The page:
LSE has carved out its unique position among the Stock Exchanges of the country for the Knowledge Management. It has set up an Education and Training Cell and the same has emerged as a leading facility in various Financial Services in India. The Exchange has been conducting a unique certification programme in Capital Market in association with Centre for Industry Institute Partnership Programme Panjab University, Chandigarh for the last three year. This programme has widened the horizons of participants vis--vis Capital Market Operations as practical skill based knowledge is provided by Stock Brokers, Stock Exchange Officials, Professors of Finance and Business Management and above all Professionals working in different areas of Capital Market. We have completed series of batches of this programme and we now want to scale up this programme and are planning to launch various other programmes on areas relating to Securities Market. We have edge over others as far as Education and Training in Financial Services is concerned due to following factors: a. Directly connected with the Industry as Regional Stock Exchange. b. Connected with large base of Investors as they use the Stock Exchange as a Trading Platform for their liquidity needs c. Presence in the region of Punjab, Himachal Pradesh, Jammu & Kashmir and Chandigarh through our branches Network and the area being under the jurisdiction of our Exchange. d. Already running Certification programmes in Capital Market successfully. e. Continuously holding Investor Awareness Programmes for Investors & Investor Groups through association with Brokers, Sub-brokers, Colleges, Universities and Consumer Groups.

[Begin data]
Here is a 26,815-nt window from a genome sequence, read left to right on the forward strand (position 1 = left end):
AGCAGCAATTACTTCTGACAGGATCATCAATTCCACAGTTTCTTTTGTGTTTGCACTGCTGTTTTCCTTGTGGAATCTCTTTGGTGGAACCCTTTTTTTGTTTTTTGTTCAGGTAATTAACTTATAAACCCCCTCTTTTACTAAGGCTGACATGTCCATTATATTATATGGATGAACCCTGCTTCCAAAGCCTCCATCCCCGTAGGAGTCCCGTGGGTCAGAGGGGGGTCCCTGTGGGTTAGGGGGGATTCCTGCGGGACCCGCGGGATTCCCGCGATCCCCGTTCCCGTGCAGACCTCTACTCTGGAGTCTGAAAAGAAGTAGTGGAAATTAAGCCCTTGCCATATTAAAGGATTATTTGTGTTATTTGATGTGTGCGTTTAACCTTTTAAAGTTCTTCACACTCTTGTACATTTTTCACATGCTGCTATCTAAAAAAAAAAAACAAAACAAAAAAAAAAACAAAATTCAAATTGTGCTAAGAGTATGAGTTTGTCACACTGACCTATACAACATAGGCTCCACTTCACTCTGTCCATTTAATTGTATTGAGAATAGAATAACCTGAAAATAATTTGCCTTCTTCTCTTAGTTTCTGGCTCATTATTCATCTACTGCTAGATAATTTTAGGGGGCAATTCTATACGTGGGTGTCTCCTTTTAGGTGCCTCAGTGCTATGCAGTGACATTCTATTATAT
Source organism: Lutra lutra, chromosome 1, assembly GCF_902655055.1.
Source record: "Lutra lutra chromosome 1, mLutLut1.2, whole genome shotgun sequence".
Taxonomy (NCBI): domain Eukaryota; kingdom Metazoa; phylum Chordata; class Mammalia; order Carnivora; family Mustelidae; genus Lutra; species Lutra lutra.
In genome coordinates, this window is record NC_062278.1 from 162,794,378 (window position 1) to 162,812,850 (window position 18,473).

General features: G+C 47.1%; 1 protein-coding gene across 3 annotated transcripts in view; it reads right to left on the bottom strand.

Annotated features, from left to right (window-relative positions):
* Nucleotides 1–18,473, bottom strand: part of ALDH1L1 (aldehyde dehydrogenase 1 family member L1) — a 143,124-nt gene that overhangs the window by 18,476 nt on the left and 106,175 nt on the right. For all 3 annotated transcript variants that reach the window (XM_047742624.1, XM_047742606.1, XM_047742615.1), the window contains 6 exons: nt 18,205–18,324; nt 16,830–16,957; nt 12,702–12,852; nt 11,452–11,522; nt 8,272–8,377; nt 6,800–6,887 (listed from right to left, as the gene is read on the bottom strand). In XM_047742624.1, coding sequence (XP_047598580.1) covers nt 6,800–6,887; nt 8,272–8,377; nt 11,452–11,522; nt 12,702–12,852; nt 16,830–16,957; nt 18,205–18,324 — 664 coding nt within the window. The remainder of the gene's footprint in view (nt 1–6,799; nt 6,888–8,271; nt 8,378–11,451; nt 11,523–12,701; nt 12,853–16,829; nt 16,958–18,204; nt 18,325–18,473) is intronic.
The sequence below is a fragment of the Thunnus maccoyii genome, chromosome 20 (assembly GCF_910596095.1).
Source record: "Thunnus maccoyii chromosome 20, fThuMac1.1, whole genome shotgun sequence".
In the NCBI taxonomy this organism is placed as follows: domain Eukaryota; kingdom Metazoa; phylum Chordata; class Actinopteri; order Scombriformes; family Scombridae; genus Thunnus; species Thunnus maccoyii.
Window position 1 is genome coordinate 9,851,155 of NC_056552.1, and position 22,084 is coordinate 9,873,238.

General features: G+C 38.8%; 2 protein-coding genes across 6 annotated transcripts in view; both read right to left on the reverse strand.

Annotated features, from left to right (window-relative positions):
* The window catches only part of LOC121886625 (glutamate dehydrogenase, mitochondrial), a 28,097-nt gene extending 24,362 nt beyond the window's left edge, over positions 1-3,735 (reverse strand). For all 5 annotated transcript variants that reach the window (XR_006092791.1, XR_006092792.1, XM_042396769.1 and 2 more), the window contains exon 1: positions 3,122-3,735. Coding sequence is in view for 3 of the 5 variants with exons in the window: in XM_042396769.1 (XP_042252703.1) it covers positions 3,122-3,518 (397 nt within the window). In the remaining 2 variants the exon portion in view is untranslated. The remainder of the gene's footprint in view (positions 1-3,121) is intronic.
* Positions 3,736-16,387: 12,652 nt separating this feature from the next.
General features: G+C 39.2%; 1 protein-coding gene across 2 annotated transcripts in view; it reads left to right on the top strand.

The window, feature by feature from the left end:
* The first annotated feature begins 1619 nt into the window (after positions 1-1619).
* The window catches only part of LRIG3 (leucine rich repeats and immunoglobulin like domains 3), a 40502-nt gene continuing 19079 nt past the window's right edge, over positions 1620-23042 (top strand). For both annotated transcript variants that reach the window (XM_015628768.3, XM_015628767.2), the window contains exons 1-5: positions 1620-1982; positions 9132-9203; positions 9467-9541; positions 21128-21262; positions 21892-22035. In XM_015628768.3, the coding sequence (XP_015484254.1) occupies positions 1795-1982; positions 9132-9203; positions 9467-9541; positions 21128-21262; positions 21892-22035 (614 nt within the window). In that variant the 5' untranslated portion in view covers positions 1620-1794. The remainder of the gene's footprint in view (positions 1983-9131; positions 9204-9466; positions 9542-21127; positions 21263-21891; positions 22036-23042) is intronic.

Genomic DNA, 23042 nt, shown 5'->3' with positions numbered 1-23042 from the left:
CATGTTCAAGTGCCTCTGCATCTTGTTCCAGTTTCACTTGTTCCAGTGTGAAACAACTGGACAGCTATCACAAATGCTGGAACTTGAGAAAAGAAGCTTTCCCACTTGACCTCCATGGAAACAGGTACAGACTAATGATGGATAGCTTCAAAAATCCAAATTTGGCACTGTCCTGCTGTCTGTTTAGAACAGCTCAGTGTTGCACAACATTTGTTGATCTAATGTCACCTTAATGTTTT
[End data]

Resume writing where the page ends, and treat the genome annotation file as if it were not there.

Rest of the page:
Since the beginning of liberalisation process in 1991, the size of Indian capital market expanded manifold. The traditional system of settlement through physical transfer of securities failed to cope with the requirements of growing of the market. Physical settlement mechanisms gave rise to inefficiencies and risks of bad deliveries. Delays in transfer and registration, fake certificates and forgeries. Minimisation of settlement risks and shortening of settlement cycles are the basic requirements for greater depth and expansion of markets by upgrading the existing trading system into a modern internationally competitive one .Severe infrastructural bottlenecks delayed upgradation of Indian clearing and settlement systems. These bottlenecks became more pronounced with every increase in the number of investors and volume of trading in securities. Inability of clearing and settlement infrastructure to efficiently manage the flow of paper work made it difficult for the exchanges to shorten settlement cycles and move to rolling settlement. The Depositories Act has paved the way for instituting an infrastructure for eliminating various risks associated with capital market transactions and increasing the efficiency of clearance and settlement systems. It allows for dematerialisation and re-materialisation of securities in depositories through electronic book entry thus reducing settlement risks and removing some of the infrastructural bottlenecks.